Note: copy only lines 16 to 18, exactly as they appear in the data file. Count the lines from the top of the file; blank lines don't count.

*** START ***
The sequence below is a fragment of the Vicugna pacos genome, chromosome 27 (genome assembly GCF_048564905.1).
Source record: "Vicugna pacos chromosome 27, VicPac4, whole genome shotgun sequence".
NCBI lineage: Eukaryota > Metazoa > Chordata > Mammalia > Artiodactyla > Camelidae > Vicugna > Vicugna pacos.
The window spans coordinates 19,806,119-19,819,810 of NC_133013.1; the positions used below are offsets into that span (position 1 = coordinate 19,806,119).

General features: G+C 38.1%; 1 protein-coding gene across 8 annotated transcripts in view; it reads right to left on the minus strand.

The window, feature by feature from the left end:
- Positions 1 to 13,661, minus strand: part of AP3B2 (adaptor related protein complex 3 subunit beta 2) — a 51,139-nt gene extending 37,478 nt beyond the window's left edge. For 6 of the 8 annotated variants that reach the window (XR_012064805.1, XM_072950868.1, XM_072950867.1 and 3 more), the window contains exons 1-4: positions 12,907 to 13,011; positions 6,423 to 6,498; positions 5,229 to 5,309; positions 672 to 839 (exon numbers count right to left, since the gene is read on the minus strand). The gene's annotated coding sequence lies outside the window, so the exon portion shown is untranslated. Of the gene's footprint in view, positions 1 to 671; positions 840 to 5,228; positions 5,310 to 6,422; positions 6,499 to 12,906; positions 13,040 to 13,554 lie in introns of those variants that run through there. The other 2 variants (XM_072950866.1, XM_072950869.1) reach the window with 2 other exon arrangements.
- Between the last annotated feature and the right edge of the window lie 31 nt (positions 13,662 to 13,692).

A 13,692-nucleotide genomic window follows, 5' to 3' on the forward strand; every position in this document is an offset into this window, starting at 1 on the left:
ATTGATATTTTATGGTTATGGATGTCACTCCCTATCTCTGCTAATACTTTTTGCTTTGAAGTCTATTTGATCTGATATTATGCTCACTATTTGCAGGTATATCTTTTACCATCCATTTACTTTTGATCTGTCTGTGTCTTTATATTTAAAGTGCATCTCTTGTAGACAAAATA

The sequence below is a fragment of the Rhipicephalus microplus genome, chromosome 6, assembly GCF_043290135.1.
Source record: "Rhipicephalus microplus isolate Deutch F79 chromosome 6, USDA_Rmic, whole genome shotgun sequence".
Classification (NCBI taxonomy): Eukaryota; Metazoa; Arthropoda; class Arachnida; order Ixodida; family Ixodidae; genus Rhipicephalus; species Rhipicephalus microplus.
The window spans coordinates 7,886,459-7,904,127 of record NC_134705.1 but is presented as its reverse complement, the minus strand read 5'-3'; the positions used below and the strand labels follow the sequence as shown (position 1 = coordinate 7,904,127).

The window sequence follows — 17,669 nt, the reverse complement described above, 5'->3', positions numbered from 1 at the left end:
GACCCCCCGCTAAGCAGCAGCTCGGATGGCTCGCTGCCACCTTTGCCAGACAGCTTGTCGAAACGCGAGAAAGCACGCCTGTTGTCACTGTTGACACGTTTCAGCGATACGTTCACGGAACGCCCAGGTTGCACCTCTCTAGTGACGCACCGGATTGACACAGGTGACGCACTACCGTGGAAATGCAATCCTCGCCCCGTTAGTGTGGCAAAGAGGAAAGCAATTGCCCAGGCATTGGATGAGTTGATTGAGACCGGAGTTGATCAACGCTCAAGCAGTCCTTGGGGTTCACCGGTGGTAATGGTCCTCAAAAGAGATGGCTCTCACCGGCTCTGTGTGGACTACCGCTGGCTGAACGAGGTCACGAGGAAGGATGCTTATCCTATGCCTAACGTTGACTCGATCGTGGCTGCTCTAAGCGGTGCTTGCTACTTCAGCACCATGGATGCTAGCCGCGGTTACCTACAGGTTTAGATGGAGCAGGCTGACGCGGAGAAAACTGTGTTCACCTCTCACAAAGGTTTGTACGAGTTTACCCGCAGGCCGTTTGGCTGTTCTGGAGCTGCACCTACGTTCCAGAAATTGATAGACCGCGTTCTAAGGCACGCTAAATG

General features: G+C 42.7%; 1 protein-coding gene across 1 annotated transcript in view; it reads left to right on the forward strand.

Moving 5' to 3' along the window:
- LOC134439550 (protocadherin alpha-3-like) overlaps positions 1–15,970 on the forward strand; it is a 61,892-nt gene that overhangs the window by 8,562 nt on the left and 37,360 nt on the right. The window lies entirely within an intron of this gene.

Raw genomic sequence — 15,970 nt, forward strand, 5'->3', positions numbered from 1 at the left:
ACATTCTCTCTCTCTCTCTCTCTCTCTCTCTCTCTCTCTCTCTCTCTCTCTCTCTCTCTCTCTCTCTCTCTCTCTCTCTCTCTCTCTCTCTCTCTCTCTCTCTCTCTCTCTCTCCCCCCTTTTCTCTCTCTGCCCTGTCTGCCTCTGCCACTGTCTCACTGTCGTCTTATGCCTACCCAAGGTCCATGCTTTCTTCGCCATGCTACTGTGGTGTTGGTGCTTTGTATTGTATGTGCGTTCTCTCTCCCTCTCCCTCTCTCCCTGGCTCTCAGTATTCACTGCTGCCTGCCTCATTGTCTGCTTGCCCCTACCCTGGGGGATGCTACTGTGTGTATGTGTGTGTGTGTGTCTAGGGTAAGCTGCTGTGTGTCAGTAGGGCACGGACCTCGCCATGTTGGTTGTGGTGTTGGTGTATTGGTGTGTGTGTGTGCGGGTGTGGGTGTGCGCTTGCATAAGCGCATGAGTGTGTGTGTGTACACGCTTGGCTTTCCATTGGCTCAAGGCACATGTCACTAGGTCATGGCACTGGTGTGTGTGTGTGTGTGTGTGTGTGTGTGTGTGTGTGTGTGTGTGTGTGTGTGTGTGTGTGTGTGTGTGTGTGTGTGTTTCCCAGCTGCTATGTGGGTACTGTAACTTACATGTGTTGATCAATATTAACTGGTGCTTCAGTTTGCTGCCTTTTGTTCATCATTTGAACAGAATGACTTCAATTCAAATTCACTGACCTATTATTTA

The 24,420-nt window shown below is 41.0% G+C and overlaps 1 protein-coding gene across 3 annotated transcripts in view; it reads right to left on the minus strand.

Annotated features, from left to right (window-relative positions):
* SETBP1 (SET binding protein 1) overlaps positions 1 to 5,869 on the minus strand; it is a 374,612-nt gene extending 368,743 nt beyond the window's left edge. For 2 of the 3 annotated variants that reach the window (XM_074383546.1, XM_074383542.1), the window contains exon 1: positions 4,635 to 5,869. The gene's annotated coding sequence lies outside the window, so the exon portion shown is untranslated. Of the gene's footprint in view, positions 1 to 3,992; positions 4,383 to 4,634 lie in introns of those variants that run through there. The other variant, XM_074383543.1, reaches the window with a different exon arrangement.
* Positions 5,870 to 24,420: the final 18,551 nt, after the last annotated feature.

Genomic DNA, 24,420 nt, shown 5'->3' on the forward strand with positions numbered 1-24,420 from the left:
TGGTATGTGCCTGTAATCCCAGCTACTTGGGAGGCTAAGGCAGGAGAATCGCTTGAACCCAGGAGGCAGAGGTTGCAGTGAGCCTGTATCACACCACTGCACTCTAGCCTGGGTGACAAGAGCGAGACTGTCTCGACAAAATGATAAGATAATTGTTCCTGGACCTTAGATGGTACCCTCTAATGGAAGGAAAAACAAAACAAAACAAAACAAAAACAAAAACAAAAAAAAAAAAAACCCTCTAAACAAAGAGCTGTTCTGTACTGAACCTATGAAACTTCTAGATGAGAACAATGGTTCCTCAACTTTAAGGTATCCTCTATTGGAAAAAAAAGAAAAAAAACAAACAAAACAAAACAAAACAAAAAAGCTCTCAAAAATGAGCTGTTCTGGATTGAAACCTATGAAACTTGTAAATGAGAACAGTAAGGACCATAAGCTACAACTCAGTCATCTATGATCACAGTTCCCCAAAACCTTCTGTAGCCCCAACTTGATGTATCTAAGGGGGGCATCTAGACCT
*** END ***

GACCCCCCGCTAAGCAGCAGCTCGGATGGCTCGCTGCCACCTTTGCCAGACAGCTTGTCGAAACGCGAGAAAGCACGCCTGTTGTCACTGTTGACACGTTTCAGCGATACGTTCACGGAACGCCCAGGTTGCACCTCTCTAGTGACGCACCGGATTGACACAGGTGACGCACTACCGTGGAAATGCAATCCTCGCCCCGTTAGTGTGGCAAAGAGGAAAGCAATTGCCCAGGCATTGGATGAGTTGATTGAGACCGGAGTTGATCAACGCTCAAGCAGTCCTTGGGGTTCACCGGTGGTAATGGTCCTCAAAAGAGATGGCTCTCACCGGCTCTGTGTGGACTACCGCTGGCTGAACGAGGTCACGAGGAAGGATGCTTATCCTATGCCTAACGTTGACTCGATCGTGGCTGCTCTAAGCGGTGCTTGCTACTTCAGCACCATGGATGCTAGCCGCGGTTACCTACAGGTTTAGATGGAGCAGGCTGACGCGGAGAAAACTGTGTTCACCTCTCACAAAGGTTTGTACGAGTTTACCCGCAGGCCGTTTGGCTGTTCTGGAGCTGCACCTACGTTCCAGAAATTGATAGACCGCGTTCTAAGGCACGCTAAATG

General features: G+C 42.7%; 1 protein-coding gene across 1 annotated transcript in view; it reads left to right on the forward strand.

Moving 5' to 3' along the window: